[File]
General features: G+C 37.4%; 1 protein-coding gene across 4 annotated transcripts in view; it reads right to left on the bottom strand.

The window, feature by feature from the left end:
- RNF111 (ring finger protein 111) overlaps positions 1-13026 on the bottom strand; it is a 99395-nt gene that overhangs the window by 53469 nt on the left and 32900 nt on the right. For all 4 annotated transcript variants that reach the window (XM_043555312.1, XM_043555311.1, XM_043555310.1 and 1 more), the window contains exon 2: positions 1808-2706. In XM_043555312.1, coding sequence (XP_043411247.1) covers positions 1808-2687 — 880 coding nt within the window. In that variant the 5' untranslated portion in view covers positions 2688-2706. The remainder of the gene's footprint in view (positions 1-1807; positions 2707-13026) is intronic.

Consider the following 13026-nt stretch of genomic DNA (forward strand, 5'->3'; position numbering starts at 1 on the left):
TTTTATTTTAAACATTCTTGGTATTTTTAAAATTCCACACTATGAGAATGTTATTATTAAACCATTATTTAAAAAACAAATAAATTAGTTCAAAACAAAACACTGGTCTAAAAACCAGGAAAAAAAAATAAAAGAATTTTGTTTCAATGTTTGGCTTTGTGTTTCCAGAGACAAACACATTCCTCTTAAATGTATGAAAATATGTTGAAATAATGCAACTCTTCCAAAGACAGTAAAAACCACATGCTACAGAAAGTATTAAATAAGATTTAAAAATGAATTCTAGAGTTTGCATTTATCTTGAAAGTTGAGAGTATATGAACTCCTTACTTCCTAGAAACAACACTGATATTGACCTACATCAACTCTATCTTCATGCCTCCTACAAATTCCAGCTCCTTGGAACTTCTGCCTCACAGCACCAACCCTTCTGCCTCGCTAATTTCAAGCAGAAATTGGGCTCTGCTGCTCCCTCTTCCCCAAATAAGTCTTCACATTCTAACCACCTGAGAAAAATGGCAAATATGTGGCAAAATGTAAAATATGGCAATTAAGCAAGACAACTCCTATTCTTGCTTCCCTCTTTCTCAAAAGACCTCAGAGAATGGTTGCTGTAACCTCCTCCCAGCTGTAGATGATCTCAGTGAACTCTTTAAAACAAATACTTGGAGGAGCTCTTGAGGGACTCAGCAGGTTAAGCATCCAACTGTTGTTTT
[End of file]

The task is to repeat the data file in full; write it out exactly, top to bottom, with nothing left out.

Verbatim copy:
General features: G+C 37.4%; 1 protein-coding gene across 4 annotated transcripts in view; it reads right to left on the bottom strand.

The window, feature by feature from the left end:
- RNF111 (ring finger protein 111) overlaps positions 1-13026 on the bottom strand; it is a 99395-nt gene that overhangs the window by 53469 nt on the left and 32900 nt on the right. For all 4 annotated transcript variants that reach the window (XM_043555312.1, XM_043555311.1, XM_043555310.1 and 1 more), the window contains exon 2: positions 1808-2706. In XM_043555312.1, coding sequence (XP_043411247.1) covers positions 1808-2687 — 880 coding nt within the window. In that variant the 5' untranslated portion in view covers positions 2688-2706. The remainder of the gene's footprint in view (positions 1-1807; positions 2707-13026) is intronic.

Consider the following 13026-nt stretch of genomic DNA (forward strand, 5'->3'; position numbering starts at 1 on the left):
TTTTATTTTAAACATTCTTGGTATTTTTAAAATTCCACACTATGAGAATGTTATTATTAAACCATTATTTAAAAAACAAATAAATTAGTTCAAAACAAAACACTGGTCTAAAAACCAGGAAAAAAAAATAAAAGAATTTTGTTTCAATGTTTGGCTTTGTGTTTCCAGAGACAAACACATTCCTCTTAAATGTATGAAAATATGTTGAAATAATGCAACTCTTCCAAAGACAGTAAAAACCACATGCTACAGAAAGTATTAAATAAGATTTAAAAATGAATTCTAGAGTTTGCATTTATCTTGAAAGTTGAGAGTATATGAACTCCTTACTTCCTAGAAACAACACTGATATTGACCTACATCAACTCTATCTTCATGCCTCCTACAAATTCCAGCTCCTTGGAACTTCTGCCTCACAGCACCAACCCTTCTGCCTCGCTAATTTCAAGCAGAAATTGGGCTCTGCTGCTCCCTCTTCCCCAAATAAGTCTTCACATTCTAACCACCTGAGAAAAATGGCAAATATGTGGCAAAATGTAAAATATGGCAATTAAGCAAGACAACTCCTATTCTTGCTTCCCTCTTTCTCAAAAGACCTCAGAGAATGGTTGCTGTAACCTCCTCCCAGCTGTAGATGATCTCAGTGAACTCTTTAAAACAAATACTTGGAGGAGCTCTTGAGGGACTCAGCAGGTTAAGCATCCAACTGTTGTTTT